Quai Branly Museum Plant Close-up

Vertical Garden (Mur Végétal) Living Walls by Patrick Blanc

Vertical Garden Exterior of the Quai Branly Museum, Paris by Patric Blanc

While he is often misattributed as being the inventor of living green walls in the more cursory online publications — quite an absurd status to bestow upon anyone who has only been working since the last quarter of the 20th century — Patrick Blanc is certainly the botanist who brought architectural plant installations to prominence.

Green Wall in Vancouver by Patric Blanc

Blanc’s ingenious patented Mur Végétal (Vertical Garden) system, which involves layers of felt membranes and integrated irrigation pipes, has enabled him to create these vibrant and complex installations in virtually every major city throughout the world.

Patric Blanc Mur Végétal in Veillet Studio, Paris

Vertical Garden above 'The Driver' in London by Patric Blanc

Although his Vertical Garden concept can be applied to sheer vertical surfaces in both interior and exterior settings, Patrick Blanc’s work is predominantly found adorning public-facing facades of commercial buildings. On the Caixa Forum in Madrid (pictured below), the vibrant green wall contrasts brilliantly with the rust red of its neighbour’s Corten steel exterior.

Caixa Forum Vertical Garden by Patric Blanc

The Oasis of Aboukir at Night

The piece that seems to have attracted the most attention though is his ‘The Oasis of Aboukir’ installation in Paris which features a bewildering 237 different plants species. The 25m high Vertical Garden covers 5 storeys and offers a more organic alternative to the previously blank concrete facade.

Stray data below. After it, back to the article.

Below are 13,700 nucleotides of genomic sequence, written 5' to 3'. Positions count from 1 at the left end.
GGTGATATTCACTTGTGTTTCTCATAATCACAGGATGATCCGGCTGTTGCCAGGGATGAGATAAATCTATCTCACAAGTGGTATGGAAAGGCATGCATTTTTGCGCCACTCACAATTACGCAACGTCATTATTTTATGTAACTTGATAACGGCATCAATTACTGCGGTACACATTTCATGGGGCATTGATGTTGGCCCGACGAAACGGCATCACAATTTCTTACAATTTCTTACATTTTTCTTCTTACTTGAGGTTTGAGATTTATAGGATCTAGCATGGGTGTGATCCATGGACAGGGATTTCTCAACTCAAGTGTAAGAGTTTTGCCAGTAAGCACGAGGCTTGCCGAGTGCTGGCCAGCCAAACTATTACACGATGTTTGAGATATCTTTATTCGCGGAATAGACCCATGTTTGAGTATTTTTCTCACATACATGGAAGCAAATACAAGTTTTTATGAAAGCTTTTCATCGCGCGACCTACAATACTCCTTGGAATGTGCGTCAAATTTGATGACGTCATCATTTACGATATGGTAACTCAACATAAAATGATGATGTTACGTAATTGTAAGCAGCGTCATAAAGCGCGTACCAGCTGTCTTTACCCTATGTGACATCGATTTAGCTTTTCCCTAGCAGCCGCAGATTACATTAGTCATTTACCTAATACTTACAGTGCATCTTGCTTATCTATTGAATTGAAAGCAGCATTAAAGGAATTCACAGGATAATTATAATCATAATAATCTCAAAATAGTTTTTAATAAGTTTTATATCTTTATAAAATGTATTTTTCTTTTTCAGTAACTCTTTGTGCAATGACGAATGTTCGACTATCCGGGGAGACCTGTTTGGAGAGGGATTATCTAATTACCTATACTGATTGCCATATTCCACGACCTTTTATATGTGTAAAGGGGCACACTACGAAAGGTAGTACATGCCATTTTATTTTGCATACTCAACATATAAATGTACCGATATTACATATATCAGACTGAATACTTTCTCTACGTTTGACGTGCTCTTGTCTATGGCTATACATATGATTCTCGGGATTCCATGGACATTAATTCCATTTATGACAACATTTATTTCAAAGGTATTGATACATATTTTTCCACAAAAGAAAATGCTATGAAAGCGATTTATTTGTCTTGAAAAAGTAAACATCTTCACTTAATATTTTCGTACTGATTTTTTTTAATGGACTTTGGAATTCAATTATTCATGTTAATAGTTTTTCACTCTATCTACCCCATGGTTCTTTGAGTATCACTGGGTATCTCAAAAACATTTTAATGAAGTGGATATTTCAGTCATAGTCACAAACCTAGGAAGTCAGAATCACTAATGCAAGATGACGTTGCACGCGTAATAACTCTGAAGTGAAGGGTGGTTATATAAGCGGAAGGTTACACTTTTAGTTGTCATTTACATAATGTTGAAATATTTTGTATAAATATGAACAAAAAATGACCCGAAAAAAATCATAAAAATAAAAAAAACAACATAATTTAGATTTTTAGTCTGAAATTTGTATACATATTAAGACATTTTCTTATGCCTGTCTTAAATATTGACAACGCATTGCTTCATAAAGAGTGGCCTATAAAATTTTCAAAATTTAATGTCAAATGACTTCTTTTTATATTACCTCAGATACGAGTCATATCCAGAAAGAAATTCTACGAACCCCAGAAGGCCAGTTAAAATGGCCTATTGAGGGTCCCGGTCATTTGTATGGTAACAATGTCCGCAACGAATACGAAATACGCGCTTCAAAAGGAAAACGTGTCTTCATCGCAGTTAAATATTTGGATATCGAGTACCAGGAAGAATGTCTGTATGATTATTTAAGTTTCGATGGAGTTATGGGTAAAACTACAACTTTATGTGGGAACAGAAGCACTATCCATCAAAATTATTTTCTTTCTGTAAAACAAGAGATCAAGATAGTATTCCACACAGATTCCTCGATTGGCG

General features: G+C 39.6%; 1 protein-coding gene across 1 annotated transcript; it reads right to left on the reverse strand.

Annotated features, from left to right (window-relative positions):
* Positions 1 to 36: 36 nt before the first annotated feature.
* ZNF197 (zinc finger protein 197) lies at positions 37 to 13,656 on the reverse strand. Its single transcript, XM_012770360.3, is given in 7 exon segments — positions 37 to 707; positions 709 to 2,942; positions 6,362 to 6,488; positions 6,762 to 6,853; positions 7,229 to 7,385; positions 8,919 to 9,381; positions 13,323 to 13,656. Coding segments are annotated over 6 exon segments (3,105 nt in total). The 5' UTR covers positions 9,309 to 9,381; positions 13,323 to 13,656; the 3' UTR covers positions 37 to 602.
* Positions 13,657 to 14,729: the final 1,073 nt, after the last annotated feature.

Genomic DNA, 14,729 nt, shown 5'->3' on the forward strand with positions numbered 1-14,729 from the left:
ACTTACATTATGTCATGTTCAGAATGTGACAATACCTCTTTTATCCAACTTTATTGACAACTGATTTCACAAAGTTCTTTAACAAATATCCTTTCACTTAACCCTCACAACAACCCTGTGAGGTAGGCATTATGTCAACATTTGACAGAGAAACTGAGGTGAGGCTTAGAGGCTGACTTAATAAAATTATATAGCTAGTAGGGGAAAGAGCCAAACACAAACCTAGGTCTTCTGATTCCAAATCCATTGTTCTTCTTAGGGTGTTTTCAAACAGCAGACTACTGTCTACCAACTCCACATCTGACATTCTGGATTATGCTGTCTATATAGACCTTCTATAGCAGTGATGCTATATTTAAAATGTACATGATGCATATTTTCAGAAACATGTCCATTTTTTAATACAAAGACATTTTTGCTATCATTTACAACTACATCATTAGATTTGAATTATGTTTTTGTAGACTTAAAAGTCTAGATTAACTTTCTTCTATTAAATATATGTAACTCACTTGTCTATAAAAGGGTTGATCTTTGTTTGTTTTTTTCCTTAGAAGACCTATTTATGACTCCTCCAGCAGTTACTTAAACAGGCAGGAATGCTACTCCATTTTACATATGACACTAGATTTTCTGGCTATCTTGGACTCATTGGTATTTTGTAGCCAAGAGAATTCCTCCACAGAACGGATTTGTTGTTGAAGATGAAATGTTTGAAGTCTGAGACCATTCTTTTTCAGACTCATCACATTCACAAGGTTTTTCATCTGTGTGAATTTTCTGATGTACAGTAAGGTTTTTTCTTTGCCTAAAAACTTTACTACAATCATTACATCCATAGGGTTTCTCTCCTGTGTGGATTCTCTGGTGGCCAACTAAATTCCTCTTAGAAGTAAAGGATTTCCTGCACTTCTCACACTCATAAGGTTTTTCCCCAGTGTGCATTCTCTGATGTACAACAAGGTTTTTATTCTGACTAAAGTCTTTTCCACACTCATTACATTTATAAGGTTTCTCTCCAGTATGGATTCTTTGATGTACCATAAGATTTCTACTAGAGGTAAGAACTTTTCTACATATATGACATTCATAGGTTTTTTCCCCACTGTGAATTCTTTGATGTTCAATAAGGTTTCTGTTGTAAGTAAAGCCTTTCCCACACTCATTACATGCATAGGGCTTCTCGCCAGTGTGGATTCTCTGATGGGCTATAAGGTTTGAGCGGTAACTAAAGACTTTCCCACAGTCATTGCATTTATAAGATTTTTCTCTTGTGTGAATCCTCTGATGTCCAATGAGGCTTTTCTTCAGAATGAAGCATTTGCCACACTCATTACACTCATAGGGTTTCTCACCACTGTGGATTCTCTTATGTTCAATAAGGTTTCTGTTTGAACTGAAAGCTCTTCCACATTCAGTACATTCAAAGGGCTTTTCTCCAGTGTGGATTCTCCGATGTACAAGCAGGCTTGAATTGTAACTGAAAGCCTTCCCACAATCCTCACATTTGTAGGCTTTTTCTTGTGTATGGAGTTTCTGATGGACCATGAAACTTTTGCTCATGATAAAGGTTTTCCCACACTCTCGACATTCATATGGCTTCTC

The painstaking diagram of L’Oasis D’Aboukir by Patrick Blanc detailing plant species.

The painstaking diagram of L’Oasis D’Aboukir by Patrick Blanc detailing plant species.

The Oasis of Aboukir Vertical Garden Installation in Paris by Patric Blanc

Close-up of Athenaeum Corner Living Green Wall by Patric Blanc

On a load-bearing wall or structure is placed a metal frame that supports a PVC plate 10 millimetres (0.39 in) thick, on which are stapled two layers of polyamide felt each 3 millimetres (0.12 in) thick. These layers mimic cliff-growing mosses and support the roots of many plants. A network of pipes controlled by valves provides a nutrient solution containing dissolved minerals needed for plant growth.

The felt is soaked by capillary action with this nutrient solution, which flows down the wall by gravity. The roots of the plants take up the nutrients they need, and excess water is collected at the bottom of the wall by a gutter, before being re-injected into the network of pipes: the system works in a closed circuit. Plants are chosen for their ability to grow on this type of environment and depending on available light.Patrick Blanc on his Mur Végétal System

Patric Blanc's Home Office with Vertical Garden and aquarium floor. Living the dream.

Patrick Blanc’s Home Office with Vertical Garden and aquarium floor. Living the dream.

Athenaeum Corner Living Wall by Patric Blanc

Living architecture is something of a staple here at Homeli and if you’d like to see more then check out our archives, or our feature on 5 houses with green roofs.

Vertical Garden in the Icon Hotel, Hong Kong by Patrick Blanc

Quai Branly Museum Plant Close-up

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